In the weeks to come, NBC Sports Network will move from channel 603 on DirectTV to 220. For many of us, that is of little consequence but to millions of subscribers with limited awareness of the channel, it could end up making a sizable difference in the scheme of things.
That's an email from my mom with 4 days left in the Olympics. She is of course referring to NBC Sports Network, which I told her about a couple of times knowing that she likes the Olympics. Her email is as follows:
"I have been trying to find it but am not having luck."
Major props to Mom for using email rather than calling, keeping it brief, and not bringing up again how she is trying to set me up on a date.
And while it would be easy to blame Mom for not knowing where to find NBCSN, the channel we all label as ESPN's biggest threat, she's not alone.
I saw one of my close friend's girlfriend about 4 times during the Olympics and it was all she talked about. Certainly a newly minted expert in all things Olympics would know of NBC Sports Network right? Unfortunately she did not and when given the inside scoop on where to find a wealth of Olympics she replied with:
"I don't get that channel. I don't get that many channels."
"I think you do. Who is your cable company?"
"Well they own NBC Sports Network, so you definitely get it." (solicits scowl)
Looking at the Comcast website, it looks like it's in every package a customer can have. Regardless, I don't think she ever found it and I didn't check back with Mom in this issue either.
Even with the Olympics wrapped up and the NHL season in jeopardy, there is a hint of optimism for NBCSN as the network has a puncher's chance at getting either the Big East television rights or potentially the much sexier MLB television rights (maybe even both). Either would be a big development for NBCSN as they seek to close the canyon to ESPN ever so slightly.
But if you think of a channel like a restaurant or a bar, yes serving a better and more popular product is going to make a difference, but location is important too. Your regulars know where to find you but a bad location means you'll miss out on drive by traffic making impulse decisions.
Channel 603 is basically like having an Outback Steakhouse in a place miles from cell phone reception and a paved road. It would be like the gang in the Goonies showing up unannounced at the abandoned restaurant.
In fact, NBCSN's two neighbors in the lower 600's include:
602- TVG. What's TVG? Horse races all day and then paid programming.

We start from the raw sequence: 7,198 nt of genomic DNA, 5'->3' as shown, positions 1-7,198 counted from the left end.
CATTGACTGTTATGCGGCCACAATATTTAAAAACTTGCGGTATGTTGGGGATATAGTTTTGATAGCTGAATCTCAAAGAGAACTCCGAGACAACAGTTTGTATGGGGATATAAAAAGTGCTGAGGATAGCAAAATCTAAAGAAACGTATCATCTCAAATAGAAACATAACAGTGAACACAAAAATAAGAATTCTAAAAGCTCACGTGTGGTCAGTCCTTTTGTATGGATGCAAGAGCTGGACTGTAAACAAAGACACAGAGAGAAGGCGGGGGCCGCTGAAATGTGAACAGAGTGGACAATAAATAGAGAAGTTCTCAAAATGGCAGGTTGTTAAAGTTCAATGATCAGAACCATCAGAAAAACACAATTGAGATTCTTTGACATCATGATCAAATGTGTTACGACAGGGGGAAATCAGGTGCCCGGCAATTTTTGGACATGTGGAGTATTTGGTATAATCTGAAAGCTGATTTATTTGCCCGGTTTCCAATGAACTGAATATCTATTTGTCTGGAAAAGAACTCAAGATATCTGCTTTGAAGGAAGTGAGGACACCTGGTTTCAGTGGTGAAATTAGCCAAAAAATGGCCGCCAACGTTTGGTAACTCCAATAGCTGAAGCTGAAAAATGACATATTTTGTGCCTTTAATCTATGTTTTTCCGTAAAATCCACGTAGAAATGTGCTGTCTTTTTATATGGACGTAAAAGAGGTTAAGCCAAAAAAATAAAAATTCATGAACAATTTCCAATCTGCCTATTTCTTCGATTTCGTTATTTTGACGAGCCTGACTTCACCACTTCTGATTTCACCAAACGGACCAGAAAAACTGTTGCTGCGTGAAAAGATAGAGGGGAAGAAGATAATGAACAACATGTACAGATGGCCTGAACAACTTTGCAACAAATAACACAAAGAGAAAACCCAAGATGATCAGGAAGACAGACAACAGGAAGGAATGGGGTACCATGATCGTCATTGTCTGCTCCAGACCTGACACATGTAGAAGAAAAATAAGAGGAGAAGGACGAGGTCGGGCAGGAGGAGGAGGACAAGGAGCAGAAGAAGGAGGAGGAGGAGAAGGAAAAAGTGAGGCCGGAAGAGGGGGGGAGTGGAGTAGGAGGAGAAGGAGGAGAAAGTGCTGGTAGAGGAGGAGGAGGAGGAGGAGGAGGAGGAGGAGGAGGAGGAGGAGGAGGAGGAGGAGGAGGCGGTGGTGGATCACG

604: Pursuit. While I'd like to say this would just be a channel that replayed Running Man, Surviving The Game, Gymkata, and Hard Target all day (Note: I reserve the rights to exclusively launch this cable network), it's all about fishing and hunting.
Essentially nobody really ever checks this channel neighborhood that often. A lot of people probably didn't even know their guide went up to those numbers minus you pervs hanging out in the incredibly overpriced 590's.
603 just isn't indicative of a cable channel that people should care about. Most of the time on the DTV viewing guide is spent in the 200's with the 300's and up to a hundred network blocks getting the vast majority of eyeballs from bored people trying to find something to watch.
I don't really know what type of bump NBCSN will get moving away from the boondocks and into the prime channel downtown, but I imagine there will be some type of bump. If this type of move is mirrored across other distributors, it could add up over time.
Personally, it comes at a good time. The 6 on my bedroom television remote is broken. Between hitting 206 for ESPN, 603 for NBC Sports Network, and 698 for local sports coverage, it's just totally non functional as of Friday.
All kidding aside, if NBCSN can land some more television rights, it will certainly move the needle. Until the,n channel relocation may be more meaningful then some of the original programming tweaks along the way.
Like the awesome burger joint in my neigborhood nestled in between a medicinal marijuana co op and a liquor store, a move across town often can make a world of a difference.